The work of Garth Ennis can be broadly broken down into two types. There’s the bawdy, knockabout, buddy comedies like Dicks, The Boys and Preacher, or there’s the treacle black, borderline nihilistic, ultraviolence of stuff like his seminal run on Punisher MAX. Red Team #7 with its cocktail of blood, betrayal and some morally murky decisions, sits squarely in the darker, more cynical part of Ennis’ canon.
Trudy and Eddie, the surviving members of vigilante police unit Red Team, are brought into debriefing together as their tale of deadly justice comes to its conclusion. As they detail the bloody turn of events that took place, Eddie and Trudy are faced with some unpleasant truths and tough decisions. This is a story with consequences, and not all of them are particularly desirable.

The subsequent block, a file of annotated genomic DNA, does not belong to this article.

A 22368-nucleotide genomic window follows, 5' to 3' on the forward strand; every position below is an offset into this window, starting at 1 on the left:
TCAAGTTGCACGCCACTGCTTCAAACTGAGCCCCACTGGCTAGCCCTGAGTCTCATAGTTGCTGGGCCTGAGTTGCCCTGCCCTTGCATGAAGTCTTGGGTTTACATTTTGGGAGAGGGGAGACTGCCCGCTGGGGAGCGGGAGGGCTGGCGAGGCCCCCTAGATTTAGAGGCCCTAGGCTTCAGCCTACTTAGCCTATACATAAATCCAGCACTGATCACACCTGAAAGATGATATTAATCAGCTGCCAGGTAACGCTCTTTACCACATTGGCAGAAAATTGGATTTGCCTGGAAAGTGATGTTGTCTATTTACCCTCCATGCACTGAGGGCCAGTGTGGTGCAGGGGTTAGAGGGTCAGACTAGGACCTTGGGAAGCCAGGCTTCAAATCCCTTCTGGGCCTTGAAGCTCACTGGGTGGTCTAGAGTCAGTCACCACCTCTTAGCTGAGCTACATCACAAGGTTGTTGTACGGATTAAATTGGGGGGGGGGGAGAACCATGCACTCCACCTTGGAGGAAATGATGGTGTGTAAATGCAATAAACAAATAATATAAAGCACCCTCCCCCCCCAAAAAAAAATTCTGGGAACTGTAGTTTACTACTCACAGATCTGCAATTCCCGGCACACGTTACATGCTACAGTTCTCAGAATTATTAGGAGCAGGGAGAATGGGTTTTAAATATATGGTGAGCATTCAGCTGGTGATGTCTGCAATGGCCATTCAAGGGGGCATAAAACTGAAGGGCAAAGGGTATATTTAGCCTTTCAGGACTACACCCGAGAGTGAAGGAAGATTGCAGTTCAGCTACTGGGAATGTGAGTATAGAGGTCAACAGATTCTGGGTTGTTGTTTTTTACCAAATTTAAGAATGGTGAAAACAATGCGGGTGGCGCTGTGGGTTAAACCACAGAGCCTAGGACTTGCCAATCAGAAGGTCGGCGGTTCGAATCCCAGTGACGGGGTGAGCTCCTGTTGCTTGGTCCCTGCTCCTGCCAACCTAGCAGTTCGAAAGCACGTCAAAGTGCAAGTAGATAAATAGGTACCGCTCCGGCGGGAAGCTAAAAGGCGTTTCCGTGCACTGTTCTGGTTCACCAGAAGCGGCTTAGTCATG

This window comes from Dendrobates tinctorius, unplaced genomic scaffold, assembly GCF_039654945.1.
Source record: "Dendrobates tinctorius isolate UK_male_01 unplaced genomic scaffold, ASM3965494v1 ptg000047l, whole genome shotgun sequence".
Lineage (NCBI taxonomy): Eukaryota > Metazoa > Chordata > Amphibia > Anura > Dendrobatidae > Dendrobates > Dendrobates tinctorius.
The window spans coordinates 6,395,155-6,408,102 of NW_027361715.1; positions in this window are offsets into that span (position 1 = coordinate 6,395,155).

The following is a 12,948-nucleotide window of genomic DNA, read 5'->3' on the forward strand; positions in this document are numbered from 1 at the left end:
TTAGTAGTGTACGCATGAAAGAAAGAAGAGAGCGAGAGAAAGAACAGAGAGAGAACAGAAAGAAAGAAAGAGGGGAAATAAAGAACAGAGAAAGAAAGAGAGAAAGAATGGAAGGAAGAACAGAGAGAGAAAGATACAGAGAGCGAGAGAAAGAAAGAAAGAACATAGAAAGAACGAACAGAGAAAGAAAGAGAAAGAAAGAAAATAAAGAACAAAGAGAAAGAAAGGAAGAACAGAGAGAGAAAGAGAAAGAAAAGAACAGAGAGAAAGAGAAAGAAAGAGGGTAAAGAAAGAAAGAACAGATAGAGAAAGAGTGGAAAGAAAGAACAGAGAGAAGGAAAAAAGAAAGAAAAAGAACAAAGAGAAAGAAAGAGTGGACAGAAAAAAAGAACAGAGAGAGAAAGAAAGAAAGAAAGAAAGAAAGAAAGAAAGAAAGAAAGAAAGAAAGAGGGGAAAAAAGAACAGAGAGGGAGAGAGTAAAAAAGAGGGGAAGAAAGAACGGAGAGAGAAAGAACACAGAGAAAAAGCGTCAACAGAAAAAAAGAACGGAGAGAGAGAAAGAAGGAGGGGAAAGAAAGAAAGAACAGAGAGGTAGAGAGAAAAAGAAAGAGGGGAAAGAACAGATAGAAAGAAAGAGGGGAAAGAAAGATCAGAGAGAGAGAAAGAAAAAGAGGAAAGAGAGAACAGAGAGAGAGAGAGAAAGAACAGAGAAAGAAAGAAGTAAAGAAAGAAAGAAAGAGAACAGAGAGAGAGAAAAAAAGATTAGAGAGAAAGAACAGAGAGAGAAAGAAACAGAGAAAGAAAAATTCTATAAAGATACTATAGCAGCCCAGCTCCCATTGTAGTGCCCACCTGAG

This world of uncertainty and shades of grey is ably served by Craig Cermak’s artwork, which is brimming over with strong character work and solidly composed panels. There’s an abundance of close-ups in this comic and Cermak brings a lot of detail to characters and their facial expressions. The tightly focused panels also emphasise the shock and brutality of gunshots, violence suddenly explodes into the panel, an unwelcome intruder into scenes of people talking. It’s potent, powerful and punchy.
Ennis shows his usual flair for dialogue, equally comfortable with police and combatjargon as he is with more casual conversation, his characters talk and act like real people. Likewise, his story of law enforcers who cross the line into illegality rings true and any darkness in the story is all the more distressing because of it.
It takes backbone to end a series like rhis on such a morally ambiguous note, but Red Team #7 succeeds in taking this story to its natural conclusion while leaving space for further stories with these characters. It might be dark, but it’s a gripping read.
The writer of this piece was: Joe Morrison
Joe is Freelance film journalist based in Glasgow.
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